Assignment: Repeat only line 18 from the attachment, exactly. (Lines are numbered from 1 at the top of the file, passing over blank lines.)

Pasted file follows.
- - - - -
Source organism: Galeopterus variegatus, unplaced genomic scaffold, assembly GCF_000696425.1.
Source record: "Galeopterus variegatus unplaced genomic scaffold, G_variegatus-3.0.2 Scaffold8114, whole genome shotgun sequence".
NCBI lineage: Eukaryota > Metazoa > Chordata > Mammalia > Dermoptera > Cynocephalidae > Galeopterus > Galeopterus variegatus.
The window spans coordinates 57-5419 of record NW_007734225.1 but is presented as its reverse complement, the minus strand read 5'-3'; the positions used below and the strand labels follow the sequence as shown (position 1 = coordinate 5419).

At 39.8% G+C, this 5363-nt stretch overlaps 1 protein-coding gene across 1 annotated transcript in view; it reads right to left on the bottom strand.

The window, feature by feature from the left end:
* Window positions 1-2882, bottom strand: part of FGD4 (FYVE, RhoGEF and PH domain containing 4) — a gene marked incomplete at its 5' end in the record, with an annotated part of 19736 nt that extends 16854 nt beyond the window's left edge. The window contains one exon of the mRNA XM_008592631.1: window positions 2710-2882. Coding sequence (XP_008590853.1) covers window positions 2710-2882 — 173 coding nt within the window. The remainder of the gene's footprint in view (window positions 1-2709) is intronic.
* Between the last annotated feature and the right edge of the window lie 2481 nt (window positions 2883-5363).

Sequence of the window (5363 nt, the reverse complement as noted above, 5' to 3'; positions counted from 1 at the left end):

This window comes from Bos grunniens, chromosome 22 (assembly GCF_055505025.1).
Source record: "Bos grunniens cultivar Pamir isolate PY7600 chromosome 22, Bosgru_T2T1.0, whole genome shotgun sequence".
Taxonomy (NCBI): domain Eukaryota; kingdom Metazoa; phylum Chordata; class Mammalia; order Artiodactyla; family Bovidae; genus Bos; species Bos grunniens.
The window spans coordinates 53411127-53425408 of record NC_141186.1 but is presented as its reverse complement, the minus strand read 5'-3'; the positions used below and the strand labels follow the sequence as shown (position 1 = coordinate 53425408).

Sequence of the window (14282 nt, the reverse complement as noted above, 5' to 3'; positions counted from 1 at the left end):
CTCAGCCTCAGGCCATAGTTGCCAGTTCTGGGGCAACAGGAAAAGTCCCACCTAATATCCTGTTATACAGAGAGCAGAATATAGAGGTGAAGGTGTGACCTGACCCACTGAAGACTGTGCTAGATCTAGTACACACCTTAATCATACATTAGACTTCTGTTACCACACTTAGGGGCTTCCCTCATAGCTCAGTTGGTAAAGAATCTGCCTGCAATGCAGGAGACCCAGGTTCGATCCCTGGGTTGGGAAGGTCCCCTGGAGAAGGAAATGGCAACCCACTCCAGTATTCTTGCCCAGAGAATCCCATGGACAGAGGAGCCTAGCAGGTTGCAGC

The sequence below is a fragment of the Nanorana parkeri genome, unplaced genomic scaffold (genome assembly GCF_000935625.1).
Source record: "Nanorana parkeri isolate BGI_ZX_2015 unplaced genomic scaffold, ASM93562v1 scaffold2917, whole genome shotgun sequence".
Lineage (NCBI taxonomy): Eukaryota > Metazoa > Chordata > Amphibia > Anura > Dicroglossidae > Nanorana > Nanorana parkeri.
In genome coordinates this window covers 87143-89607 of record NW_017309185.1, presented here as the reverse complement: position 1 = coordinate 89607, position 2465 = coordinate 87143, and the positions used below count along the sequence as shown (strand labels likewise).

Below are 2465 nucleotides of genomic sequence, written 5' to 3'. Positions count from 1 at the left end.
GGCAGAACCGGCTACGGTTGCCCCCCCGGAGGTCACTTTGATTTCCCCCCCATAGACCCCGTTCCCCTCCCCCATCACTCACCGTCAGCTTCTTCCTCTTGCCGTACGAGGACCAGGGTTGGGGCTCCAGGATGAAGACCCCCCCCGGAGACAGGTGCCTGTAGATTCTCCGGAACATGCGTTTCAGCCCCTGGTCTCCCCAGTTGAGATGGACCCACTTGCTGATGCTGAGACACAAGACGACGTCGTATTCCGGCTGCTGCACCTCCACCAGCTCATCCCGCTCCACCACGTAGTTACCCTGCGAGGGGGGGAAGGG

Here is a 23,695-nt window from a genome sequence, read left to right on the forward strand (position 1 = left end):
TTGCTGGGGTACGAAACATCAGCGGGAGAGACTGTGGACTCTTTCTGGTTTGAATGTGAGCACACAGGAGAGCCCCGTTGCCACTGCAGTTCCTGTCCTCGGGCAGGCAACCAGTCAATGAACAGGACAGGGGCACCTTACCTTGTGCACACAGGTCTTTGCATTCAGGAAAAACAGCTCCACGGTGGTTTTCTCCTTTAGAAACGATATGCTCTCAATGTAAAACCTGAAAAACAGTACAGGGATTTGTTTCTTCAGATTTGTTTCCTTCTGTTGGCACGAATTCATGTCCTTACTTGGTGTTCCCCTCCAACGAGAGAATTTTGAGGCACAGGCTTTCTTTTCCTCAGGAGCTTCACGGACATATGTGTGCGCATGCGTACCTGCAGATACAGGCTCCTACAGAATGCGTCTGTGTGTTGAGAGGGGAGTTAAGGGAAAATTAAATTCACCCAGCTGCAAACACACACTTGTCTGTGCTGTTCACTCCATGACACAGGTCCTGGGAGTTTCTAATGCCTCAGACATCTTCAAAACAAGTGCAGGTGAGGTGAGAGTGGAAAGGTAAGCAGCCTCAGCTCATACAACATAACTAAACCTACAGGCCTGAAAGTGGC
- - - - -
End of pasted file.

Lineage (NCBI taxonomy): Eukaryota > Metazoa > Chordata > Amphibia > Anura > Dicroglossidae > Nanorana > Nanorana parkeri.